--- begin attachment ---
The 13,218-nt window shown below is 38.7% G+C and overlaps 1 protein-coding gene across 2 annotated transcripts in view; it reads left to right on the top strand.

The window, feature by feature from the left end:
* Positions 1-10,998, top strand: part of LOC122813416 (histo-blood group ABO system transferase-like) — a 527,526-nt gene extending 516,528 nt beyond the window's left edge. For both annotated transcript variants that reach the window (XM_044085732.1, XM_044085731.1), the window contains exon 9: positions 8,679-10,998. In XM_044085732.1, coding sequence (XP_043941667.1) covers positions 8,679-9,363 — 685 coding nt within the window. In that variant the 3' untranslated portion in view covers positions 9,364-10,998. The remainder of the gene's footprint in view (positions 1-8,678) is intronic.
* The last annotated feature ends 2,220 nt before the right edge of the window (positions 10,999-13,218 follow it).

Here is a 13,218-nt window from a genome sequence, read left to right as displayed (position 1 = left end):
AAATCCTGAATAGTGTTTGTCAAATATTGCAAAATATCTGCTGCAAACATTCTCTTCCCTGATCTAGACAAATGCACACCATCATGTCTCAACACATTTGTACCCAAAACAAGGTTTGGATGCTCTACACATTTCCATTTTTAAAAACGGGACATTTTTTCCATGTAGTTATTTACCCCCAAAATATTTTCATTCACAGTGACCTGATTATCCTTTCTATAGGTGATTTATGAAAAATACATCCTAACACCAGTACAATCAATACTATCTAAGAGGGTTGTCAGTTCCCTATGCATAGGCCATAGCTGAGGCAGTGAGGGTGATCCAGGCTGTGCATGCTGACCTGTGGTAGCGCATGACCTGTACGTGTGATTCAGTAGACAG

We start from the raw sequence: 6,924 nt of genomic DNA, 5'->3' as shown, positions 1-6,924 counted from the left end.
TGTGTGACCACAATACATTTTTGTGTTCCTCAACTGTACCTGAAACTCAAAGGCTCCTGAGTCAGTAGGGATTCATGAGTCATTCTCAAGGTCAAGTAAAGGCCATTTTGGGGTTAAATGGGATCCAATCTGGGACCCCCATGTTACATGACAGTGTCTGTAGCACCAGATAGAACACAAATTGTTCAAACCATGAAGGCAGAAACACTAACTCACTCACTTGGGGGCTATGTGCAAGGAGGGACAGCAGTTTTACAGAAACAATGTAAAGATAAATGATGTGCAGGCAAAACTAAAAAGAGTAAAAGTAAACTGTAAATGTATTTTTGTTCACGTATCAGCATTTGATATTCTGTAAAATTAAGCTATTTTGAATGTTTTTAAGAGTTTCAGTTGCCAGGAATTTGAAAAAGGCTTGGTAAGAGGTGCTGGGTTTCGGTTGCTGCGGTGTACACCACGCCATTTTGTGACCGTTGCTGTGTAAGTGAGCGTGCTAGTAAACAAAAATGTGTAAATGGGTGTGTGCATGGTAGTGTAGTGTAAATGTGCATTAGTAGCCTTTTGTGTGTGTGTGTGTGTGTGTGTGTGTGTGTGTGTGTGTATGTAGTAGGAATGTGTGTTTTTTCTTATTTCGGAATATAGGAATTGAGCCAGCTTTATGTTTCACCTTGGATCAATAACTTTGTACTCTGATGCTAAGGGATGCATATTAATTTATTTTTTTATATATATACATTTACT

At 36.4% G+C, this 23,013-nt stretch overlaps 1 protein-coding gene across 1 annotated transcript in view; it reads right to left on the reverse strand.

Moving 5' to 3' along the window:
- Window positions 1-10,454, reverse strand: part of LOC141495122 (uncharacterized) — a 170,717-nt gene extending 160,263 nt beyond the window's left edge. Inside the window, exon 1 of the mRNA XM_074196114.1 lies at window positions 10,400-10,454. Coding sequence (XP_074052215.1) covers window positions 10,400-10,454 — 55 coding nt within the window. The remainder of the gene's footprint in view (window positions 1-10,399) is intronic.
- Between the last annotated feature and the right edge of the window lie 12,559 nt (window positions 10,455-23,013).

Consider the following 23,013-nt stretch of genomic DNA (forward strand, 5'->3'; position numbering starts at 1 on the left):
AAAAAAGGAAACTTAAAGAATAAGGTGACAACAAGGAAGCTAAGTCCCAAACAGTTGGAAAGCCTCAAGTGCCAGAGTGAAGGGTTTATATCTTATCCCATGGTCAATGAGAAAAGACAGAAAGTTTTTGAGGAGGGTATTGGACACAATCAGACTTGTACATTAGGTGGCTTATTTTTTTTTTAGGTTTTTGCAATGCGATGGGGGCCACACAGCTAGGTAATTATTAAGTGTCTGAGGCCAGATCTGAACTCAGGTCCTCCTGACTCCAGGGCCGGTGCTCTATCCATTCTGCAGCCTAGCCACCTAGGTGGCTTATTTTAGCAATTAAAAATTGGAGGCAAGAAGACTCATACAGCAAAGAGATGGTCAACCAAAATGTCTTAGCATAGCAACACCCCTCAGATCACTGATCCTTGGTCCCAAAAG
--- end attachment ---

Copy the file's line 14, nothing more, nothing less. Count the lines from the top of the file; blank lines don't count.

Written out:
AAAAAAGGAAACTTAAAGAATAAGGTGACAACAAGGAAGCTAAGTCCCAAACAGTTGGAAAGCCTCAAGTGCCAGAGTGAAGGGTTTATATCTTATCCCATGGTCAATGAGAAAAGACAGAAAGTTTTTGAGGAGGGTATTGGACACAATCAGACTTGTACATTAGGTGGCTTATTTTTTTTTTAGGTTTTTGCAATGCGATGGGGGCCACACAGCTAGGTAATTATTAAGTGTCTGAGGCCAGATCTGAACTCAGGTCCTCCTGACTCCAGGGCCGGTGCTCTATCCATTCTGCAGCCTAGCCACCTAGGTGGCTTATTTTAGCAATTAAAAATTGGAGGCAAGAAGACTCATACAGCAAAGAGATGGTCAACCAAAATGTCTTAGCATAGCAACACCCCTCAGATCACTGATCCTTGGTCCCAAAAG